Surveyor brands Nationwide London property findings 'meaningless'

Surveyor brands Nationwide London property findings 'meaningless'


A chartered surveyor and member of the Royal Institution of Chartered Surveyors has questioned the importance of the findings from a Nationwide report released last Friday.

The report revealed that London residents pay up to £20,000 more to live closer to a tube or train station.

The building society found that houses and flats within 500m of a train station carry a 7% premium compared to those further away, which amounts, approximately, to an extra £20,300.

The prices in the Greater London area appear to get progressively more expensive the closer they are to a station.

Average house prices were highest around the Circle line, reaching figures of nearly £500,000, and the least expensive were properties in the areas served by the Central line, only reaching a maximum price of £275,000.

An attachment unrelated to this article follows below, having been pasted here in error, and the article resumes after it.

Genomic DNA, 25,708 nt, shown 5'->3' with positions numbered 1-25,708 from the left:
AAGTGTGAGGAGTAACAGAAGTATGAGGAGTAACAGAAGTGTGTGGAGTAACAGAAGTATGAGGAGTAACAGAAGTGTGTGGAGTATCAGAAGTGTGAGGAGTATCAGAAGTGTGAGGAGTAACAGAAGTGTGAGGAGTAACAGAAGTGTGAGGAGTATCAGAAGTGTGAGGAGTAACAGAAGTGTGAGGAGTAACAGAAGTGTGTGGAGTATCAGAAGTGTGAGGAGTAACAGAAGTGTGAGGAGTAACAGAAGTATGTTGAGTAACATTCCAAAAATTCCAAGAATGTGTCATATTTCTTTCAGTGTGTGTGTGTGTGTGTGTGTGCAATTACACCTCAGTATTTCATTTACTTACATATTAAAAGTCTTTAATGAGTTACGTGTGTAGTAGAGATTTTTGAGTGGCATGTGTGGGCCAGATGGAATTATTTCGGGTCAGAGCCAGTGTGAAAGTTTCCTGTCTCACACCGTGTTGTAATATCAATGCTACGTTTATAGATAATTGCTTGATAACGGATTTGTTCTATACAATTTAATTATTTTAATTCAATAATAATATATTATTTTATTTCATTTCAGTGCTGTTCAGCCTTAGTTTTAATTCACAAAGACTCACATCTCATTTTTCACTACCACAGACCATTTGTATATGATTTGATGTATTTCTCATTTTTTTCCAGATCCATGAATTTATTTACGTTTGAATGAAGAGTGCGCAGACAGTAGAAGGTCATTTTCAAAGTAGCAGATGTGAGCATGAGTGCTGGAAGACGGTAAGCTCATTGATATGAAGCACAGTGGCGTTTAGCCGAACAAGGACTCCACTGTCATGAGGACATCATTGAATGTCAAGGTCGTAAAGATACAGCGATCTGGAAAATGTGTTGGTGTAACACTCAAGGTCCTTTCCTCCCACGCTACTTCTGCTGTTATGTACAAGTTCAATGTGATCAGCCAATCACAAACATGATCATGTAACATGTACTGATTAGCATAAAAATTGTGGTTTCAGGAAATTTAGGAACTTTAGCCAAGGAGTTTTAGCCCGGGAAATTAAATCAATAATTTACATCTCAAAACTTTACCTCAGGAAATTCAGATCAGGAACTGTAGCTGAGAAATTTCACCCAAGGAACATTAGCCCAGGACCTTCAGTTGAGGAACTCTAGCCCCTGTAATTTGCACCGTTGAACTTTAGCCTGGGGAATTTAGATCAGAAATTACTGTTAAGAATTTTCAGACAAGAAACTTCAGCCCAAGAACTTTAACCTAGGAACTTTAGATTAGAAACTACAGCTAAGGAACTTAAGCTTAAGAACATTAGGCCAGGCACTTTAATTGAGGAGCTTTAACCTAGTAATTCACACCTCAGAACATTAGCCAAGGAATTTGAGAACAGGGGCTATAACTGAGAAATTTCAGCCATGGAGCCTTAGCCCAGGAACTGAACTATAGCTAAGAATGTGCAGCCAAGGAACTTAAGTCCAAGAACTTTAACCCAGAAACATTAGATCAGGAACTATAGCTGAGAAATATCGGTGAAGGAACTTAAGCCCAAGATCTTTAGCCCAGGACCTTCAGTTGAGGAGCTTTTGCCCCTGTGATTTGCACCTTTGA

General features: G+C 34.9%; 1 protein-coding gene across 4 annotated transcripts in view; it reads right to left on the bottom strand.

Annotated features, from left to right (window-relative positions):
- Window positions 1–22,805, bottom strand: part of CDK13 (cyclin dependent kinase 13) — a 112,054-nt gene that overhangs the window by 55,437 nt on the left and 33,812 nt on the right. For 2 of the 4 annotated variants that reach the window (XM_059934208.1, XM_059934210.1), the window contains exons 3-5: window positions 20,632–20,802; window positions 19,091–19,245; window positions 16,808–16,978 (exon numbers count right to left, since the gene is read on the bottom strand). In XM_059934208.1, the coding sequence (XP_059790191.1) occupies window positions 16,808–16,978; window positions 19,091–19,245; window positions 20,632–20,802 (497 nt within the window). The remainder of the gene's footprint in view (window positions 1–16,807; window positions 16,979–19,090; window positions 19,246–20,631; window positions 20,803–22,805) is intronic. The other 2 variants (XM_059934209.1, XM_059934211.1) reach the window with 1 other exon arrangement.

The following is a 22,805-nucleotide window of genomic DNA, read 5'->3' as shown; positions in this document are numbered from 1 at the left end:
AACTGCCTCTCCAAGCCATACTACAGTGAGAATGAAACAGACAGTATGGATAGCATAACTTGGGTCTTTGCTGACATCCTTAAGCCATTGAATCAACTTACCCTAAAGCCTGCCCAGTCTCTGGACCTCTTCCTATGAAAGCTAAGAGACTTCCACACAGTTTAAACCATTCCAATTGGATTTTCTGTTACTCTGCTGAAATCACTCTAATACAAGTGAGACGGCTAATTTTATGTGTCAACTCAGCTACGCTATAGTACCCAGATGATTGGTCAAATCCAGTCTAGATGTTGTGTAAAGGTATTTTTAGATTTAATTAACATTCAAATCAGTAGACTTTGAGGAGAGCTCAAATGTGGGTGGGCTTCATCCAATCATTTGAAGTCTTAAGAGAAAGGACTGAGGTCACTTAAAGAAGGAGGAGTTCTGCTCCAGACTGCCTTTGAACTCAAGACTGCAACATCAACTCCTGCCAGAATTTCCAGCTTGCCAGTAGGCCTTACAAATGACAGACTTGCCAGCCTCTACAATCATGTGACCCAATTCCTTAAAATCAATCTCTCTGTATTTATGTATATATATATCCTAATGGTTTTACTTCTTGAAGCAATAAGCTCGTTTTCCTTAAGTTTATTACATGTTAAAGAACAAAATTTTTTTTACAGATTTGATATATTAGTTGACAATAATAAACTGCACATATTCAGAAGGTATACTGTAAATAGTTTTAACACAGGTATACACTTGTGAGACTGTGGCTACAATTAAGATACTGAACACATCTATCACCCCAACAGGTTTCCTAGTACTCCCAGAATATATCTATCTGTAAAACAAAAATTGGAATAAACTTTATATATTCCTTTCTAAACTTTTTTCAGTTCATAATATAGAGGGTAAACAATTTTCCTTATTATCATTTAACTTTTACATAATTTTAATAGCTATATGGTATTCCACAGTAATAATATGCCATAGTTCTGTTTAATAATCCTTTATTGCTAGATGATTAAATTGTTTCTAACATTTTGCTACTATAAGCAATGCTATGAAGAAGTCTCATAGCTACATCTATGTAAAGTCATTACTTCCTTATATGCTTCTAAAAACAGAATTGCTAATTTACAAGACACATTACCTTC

David Tropp, a member of the Royal Institution of Chartered Surveyors, said he struggles to understand how reports like this can generalise on such a huge scale.

“I don’t think you can compare all of London in one report, take Clapham North for example, it is completely different to somewhere like Hampstead.

“You have to take diligence on each area as there are many factors that should be taken into account, especially for property investors, they should assess an area in terms of who you are going to target the property at.”

Although Mr Tropp criticises the report, he doesn’t think that property investors should completely dismiss the findings, and added: “The results seem a bit obvious really, but as a rule property investors should look at what an area offers, and if it is nearer to a transport link then of course it will attract people who need a convenient way to get to work.”

Around 600 million people use the Underground each year, according to Transport for London, and 34% of Londoners use either the National Rail or London Underground services to travel to work, compared to 8% of Great Britain.

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